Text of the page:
Courtesy of Atlassian

But can the business software maker expand beyond its core software developer customer?

By Heather Clancy
February 4, 2016

Business software company Atlassian team is obsessively transparent about certain financial metrics. Just don’t ask executives to disclose details about how many people are using individual products.

During the company’s first earnings report on Thursday following its initial public offering in mid-December, they deflected questions about specific numbers that would give the outside world more perspective about Atlassian’s traction beyond its core customer base of software developers. The most they would reveal is that each product line is growing in excess of 30%, a number parroted from the company’s IPO prospectus.

“We consider that great growth across our entire portfolio,” co-founder and co-CEO Mike Cannon-Brookes told Fortune during an interview after the call. In its IPO filing, Atlassian said it had a total of 5 million monthly active users.

Atlassian’s flagship product is JIRA, which began as a bug-reporting tool and project manager for software programmers. That product was used to create two additional ones during the second quarter, as the company attempts to win over new non-technical customers.

The target audience for the original JIRA software remains development teams. Its siblings are JIRA Service Desk (services IT departments), and JIRA Core (meant for non-technical teams in human resources, financial, legal, and marketing roles). Atlassian’s other applications include Hipchat, a private messaging service akin to Slack, and Confluence, a project management and collaboration application.

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Aside from that mystery, Atlassian’s other numbers were almost boringly predictable. During the quarter, for example, it added 2,600 net new customers across all of its products, for a total of 54,262. That gain is in line with previous quarters.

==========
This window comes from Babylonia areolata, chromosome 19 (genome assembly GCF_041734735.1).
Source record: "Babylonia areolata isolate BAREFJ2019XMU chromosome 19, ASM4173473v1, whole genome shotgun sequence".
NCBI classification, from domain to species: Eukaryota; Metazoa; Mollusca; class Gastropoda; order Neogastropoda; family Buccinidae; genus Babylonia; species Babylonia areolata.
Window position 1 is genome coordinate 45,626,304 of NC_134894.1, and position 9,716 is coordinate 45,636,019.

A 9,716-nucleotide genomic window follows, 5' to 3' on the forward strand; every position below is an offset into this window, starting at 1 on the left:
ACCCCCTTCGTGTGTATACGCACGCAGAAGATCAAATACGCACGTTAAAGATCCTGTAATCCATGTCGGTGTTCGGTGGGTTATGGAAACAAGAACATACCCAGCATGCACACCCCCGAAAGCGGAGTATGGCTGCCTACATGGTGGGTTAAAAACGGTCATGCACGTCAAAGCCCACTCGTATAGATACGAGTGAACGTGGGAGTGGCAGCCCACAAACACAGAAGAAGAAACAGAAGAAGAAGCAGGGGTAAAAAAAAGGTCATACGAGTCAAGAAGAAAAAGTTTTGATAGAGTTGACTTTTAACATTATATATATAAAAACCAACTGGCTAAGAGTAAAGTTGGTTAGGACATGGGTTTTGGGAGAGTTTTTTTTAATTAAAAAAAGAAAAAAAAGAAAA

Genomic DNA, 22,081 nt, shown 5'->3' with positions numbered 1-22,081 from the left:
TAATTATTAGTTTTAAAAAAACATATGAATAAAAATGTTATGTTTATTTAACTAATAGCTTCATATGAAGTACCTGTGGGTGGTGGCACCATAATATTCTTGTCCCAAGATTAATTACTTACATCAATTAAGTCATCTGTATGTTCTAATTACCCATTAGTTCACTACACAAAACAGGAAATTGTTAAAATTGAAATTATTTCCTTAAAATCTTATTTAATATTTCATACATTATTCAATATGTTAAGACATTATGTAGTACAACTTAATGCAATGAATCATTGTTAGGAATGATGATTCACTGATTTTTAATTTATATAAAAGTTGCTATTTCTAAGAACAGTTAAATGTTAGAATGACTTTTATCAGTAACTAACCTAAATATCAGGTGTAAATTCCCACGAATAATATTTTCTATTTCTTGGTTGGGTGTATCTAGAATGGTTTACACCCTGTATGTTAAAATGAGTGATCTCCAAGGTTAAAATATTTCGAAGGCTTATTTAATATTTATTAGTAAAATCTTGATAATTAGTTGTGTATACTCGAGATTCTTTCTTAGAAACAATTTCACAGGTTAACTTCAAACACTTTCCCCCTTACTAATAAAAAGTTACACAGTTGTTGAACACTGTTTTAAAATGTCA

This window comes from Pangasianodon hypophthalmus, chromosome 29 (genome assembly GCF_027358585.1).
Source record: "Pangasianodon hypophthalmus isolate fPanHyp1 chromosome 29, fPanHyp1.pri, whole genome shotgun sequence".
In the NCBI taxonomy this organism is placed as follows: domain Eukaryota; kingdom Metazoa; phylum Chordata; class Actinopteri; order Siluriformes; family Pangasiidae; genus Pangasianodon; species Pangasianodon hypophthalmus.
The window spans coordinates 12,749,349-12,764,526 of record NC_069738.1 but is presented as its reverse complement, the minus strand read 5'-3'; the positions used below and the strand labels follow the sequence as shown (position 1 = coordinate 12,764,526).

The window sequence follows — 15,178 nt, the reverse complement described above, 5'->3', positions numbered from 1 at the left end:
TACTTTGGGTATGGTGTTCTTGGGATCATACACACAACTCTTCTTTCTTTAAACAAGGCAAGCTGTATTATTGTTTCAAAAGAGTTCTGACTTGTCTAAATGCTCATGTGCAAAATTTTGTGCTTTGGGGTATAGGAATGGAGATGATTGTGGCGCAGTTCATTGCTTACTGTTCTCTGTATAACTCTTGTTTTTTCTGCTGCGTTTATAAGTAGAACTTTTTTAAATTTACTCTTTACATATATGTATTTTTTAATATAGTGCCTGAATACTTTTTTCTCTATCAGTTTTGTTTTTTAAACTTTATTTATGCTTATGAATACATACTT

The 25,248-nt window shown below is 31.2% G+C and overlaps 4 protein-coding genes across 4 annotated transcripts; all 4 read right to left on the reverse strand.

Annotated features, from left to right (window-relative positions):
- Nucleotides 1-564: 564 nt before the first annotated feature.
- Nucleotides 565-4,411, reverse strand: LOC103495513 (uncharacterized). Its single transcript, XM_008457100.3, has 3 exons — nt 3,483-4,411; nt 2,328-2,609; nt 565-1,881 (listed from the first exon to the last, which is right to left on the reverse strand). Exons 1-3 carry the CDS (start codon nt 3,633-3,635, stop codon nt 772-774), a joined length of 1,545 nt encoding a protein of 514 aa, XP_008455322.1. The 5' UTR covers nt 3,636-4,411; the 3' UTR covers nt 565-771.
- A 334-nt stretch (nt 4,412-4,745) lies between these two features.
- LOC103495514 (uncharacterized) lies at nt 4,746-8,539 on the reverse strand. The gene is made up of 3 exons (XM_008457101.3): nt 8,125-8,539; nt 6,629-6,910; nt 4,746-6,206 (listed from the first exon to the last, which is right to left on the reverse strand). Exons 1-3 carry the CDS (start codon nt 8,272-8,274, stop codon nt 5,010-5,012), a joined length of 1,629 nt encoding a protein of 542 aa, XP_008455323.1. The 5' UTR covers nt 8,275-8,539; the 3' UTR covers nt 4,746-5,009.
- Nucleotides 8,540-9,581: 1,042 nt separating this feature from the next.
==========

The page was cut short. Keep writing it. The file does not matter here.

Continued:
The company’s big 45% growth in revenue seems less impressive when you consider that number is partly influenced by pricing changes adopted by the company during the past two years—a point Cannon-Brookes and other Atlassian executives took pains to discuss several times during the call. In the near term, the company’s growth rate will stabilize around average past percentage rates of around 35%, they said.

Unlike many business software companies that rely on spectacular, down-to-the wire sales to make their quarters, Atlassian’s sales are relatively stable. That’s not exactly a bad thing.

“We sell as much in the first week of the quarter as we do in the last week of the quarter. … We’re not going to have 10% to 20% beats,” Cannon-Brookes said, referring to the likelihood of his company beating its guidance by a big margin. He added: “A great quarter is a 2% to 3% beat.”

The reason for that is Atlassian’s sales model, which relies heavily on world-of-mouth sales rather than on a big sales team like traditional business software companies. There’s less overhead and fewer end-of-quarter blitzes to make a sales quota.

With that in mind, Atlassian forecast per-share income of 5 cents to 6 cents on revenue of $113 million to $115 million for its current current, which ends March 31. Its full year projection calls for revenue of $443 million to $447 million, and per-share earnings of 30 cent to 31 cents.

Attaining unicorn status may be a distraction.

Atlassian’s stock closed Thursday at $23.92. Its shares gave up nearly 4% of their value in after hours trading following the reported results. The company held a successful IPO in mid-December. On its first day of trading, the company’s stock closed at $27.78, a 32% increase over its IPO price of $21. Atlassian’s shares closed at a high of $31.10 on Dec. 29 but have trended down with the rest of the tech market for most of 2016.

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